Size: 38,873 Acres
Percent of Perimeter Contained: 93%
Total Personnel: 1,697
Fuels Involved: Chaparral, brush, and tall grass
Significant Events: Moderate humidity recovery overnight greatly reduced fire behavior. The area where firefighters conducted a tactical firing operation never burned together with the main fire, creating a large island of unburned vegetation.
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Crews are patrolling and mopping up contained firelines on the north, west, and south sides of the fire. Mop up consists of extinguishing burning or smoldering vegetation—for example, stumps, logs, roots—along controlled fireline to an interior distance of generally 50–150 feet. It also involves felling snags (standing dead trees) or moving logs so they won’t roll downhill. Firefighters are also starting to repair areas affected by fire-suppression activities, for example, recontouring and building waterbars along dozer lines so water will quickly drain off.
Firefighters working in the Magic Mountain Wilderness Area have been using minimum impact suppression tactics (MIST). Such tactics are used to suppress fires with the least environmental, cultural, and social impacts. It is a light- on-the-land, minimum-tool approach to accomplishing suppression, mop up, and repair operations. MIST are never used at the expense of firefighter safety. Examples of such tactics include constructing fireline only to the width and depth necessary for halting fire spread; cutting only snags that are a safety hazard; allowing the fire to burn to natural barriers; using high-pressure sprayers on equipment to help prevent the spread of invasive plants. MIST guidelines are not intended to represent a separate or distinct class of firefighting tactics but rather a mindset: how to suppress a wildfire while minimizing the long-term effects of the suppression action.
The fire is 38,873 acres and 93 percent contained. Resources include 100 engines, 46 hand crews, 10 helicopters, 17 water tenders, 10 dozers, and 1,697 personnel. The incident command post is at Golden Valley High School in Santa Clarita. The base camp at Central Park will be closing today.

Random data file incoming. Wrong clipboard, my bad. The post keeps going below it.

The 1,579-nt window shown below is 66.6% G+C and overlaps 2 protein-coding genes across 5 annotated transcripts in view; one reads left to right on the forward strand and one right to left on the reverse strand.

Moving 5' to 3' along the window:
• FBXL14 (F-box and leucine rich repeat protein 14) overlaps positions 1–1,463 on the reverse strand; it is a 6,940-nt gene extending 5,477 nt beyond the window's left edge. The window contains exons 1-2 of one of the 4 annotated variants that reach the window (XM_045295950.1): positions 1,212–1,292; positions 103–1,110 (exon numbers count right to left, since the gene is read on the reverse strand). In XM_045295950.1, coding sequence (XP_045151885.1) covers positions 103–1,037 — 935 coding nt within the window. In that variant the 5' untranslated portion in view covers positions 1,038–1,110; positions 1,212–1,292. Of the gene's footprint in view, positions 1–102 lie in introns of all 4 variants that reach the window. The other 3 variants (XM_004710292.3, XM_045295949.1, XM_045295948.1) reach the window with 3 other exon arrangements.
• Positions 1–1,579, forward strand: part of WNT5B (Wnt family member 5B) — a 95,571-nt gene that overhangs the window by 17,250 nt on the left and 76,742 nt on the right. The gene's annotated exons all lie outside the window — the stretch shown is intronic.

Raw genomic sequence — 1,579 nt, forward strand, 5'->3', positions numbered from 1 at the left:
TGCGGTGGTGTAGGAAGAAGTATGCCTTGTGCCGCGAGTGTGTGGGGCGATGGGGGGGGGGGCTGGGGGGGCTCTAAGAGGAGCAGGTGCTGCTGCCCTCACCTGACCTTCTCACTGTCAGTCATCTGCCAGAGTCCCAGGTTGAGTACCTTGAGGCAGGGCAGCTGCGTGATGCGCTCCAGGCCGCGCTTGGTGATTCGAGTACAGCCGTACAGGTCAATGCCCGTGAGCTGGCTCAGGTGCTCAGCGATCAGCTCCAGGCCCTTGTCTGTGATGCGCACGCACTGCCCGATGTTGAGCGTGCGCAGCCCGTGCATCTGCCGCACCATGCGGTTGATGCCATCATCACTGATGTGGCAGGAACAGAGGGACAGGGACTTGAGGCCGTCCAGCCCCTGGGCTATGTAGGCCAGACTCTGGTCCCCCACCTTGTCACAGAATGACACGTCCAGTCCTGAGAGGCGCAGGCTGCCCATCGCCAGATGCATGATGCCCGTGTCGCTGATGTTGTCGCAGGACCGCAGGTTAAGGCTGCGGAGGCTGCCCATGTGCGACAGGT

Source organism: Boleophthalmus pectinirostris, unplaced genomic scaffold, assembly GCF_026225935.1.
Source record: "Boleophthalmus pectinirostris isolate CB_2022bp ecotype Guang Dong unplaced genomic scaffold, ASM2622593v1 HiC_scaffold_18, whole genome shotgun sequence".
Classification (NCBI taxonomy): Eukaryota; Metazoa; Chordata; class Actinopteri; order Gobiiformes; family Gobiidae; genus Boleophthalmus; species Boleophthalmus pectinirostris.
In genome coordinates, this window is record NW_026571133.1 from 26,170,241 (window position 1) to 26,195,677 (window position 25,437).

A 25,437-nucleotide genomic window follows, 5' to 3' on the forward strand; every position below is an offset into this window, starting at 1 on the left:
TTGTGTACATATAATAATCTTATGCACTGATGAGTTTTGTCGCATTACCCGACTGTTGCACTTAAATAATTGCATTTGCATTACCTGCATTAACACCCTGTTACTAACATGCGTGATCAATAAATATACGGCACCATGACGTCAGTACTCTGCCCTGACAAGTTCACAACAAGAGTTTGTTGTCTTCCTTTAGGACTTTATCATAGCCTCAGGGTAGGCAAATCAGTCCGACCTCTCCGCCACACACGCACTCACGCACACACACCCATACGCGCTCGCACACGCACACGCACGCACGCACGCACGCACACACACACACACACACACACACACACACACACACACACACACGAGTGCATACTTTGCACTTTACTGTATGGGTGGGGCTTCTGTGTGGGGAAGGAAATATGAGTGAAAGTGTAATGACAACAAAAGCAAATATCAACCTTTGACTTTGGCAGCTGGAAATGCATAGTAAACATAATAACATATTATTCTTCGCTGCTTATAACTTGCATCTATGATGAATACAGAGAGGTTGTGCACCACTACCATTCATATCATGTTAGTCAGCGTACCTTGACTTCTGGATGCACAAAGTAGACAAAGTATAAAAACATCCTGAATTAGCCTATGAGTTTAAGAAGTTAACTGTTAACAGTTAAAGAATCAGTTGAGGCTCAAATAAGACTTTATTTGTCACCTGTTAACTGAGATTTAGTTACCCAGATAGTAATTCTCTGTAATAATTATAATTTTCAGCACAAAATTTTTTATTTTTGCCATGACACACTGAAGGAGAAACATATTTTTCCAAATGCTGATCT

Weather and Fire Behavior
Hot, dry conditions persist for another day. Cumulus clouds will form over the fire area as monsoonal moisture increases. However, the chance of thunderstorms developing is very low. If storms do develop, they will likely be dry. The high temperature will be in the 90s and the relative humidity will be in the mid- 20-percent range but dropping into the teens in many areas. Winds will be 10–18 mph, gusting up to 25 mph.
Fire-behavior analysts do not expect the fire to be active near the perimeter on the north, west, or south sides of the fire. On the east side, where the Santa Clara Divide Road runs north and south from the North Fork Saddle Station, firefighters have been successfully conducting tactical firing operations west toward the main fire. The seven- hundred-foot buffer creates a good break between the main fire front and unburned vegetation to the east, greatly decreasing the likelihood spot fire will cross the line.
Two road closures are in effect: one at Sand Canyon Road and Placerita Canyon Road going into Bear Divide and one at Little Tujunga Canyon Road north of the Wildlife Way Station. An area, road, and trail closure is in effect on the Angeles National Forest (Order 01-16-05, effective July 28, 2016).
The Sand Fire is under unified command with Southern California Interagency Incident Management Team 3 (Incident Commander Mike Wakoski) and Los Angeles County Fire (Deputy Chief Vince Pena). Assisting agencies include Los Angeles Sheriff’s Department, Los Angeles Fire Department, California Office of Emergency Services, CAL FIRE, California Highway Patrol, Los Angeles County Public Works, Los Angeles Department of Water and Power, Southern California Edison, Metrolink, Los Angeles County Animal Care and Control, and American Red Cross.